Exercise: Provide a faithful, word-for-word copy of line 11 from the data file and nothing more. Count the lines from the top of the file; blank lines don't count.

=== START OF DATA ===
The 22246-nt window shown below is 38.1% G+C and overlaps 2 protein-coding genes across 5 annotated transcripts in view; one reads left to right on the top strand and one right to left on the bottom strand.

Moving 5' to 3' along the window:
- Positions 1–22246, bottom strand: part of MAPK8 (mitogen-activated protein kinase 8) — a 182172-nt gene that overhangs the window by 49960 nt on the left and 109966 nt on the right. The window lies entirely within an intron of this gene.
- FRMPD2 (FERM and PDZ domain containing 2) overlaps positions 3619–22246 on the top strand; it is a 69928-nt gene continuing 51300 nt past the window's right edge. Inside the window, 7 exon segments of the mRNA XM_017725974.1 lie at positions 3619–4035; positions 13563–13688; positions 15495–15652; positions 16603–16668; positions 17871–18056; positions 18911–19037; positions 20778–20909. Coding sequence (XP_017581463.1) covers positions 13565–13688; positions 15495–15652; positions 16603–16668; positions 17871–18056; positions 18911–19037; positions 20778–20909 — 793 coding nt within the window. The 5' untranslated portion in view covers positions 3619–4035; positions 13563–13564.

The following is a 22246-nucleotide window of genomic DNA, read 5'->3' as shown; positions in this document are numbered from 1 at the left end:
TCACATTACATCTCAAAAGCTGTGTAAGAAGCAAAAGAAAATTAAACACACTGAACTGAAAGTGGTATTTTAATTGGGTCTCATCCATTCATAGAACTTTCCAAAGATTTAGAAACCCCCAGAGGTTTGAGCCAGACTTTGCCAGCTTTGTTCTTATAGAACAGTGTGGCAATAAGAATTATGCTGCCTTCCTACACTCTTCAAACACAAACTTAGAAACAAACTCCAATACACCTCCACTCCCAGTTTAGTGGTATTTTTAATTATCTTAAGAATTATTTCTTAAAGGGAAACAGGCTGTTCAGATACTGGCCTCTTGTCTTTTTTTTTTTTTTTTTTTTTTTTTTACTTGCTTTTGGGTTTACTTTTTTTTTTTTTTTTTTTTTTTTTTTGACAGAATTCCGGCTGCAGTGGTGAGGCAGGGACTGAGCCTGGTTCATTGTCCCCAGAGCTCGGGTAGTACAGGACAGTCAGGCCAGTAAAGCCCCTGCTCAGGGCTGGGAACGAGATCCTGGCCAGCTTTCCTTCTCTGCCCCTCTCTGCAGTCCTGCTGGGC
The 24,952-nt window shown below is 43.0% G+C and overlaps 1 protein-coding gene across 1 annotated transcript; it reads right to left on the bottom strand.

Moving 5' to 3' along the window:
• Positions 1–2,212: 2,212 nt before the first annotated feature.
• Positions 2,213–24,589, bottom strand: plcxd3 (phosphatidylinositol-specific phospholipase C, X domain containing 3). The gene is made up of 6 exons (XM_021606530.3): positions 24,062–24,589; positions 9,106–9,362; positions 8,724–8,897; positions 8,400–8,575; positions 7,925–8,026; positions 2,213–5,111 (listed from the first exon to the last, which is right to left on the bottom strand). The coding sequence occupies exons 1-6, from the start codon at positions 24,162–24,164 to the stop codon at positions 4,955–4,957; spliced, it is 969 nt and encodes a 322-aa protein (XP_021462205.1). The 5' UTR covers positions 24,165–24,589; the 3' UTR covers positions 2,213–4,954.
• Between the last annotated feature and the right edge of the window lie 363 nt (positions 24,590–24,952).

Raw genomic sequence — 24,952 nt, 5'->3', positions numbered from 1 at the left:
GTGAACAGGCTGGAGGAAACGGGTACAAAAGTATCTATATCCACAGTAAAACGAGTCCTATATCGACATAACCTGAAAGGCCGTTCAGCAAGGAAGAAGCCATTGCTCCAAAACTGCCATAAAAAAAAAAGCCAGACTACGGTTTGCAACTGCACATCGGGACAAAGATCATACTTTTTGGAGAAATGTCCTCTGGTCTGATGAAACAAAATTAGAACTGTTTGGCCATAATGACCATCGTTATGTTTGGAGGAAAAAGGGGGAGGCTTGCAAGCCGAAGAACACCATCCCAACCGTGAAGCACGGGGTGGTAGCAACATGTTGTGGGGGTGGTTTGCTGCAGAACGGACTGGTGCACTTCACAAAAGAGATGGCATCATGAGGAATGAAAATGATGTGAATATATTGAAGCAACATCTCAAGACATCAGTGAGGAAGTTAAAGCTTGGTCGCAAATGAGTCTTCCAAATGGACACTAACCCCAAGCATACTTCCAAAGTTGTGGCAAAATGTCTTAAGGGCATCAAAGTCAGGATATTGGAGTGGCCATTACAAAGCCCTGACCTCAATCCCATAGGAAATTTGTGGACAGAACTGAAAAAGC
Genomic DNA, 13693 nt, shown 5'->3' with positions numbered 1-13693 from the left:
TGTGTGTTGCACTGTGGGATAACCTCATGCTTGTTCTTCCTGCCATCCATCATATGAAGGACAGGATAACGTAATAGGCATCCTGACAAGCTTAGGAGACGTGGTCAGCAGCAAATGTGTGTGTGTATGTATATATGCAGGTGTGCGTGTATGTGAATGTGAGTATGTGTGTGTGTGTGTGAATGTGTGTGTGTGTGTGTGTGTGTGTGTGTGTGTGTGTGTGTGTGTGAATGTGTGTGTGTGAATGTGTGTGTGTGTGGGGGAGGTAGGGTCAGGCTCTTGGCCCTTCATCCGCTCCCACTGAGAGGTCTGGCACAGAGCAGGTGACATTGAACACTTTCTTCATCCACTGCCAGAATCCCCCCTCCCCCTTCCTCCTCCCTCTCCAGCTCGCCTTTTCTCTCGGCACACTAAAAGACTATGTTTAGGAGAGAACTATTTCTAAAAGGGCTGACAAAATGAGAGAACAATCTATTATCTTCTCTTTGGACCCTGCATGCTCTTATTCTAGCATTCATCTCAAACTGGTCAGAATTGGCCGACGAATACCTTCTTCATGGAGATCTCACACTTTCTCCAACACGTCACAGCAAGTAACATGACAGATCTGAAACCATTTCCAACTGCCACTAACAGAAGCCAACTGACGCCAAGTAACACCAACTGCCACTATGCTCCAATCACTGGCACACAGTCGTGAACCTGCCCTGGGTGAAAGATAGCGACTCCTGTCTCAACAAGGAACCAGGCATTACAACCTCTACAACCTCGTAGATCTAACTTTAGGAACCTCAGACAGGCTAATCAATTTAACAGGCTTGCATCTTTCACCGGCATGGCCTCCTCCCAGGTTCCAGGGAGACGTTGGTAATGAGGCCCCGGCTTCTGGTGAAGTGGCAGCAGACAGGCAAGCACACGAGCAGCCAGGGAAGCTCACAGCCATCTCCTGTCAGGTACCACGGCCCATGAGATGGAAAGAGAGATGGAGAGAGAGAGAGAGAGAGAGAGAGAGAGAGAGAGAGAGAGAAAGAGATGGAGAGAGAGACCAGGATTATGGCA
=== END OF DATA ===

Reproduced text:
• Between the last annotated feature and the right edge of the window lie 363 nt (positions 24,590–24,952).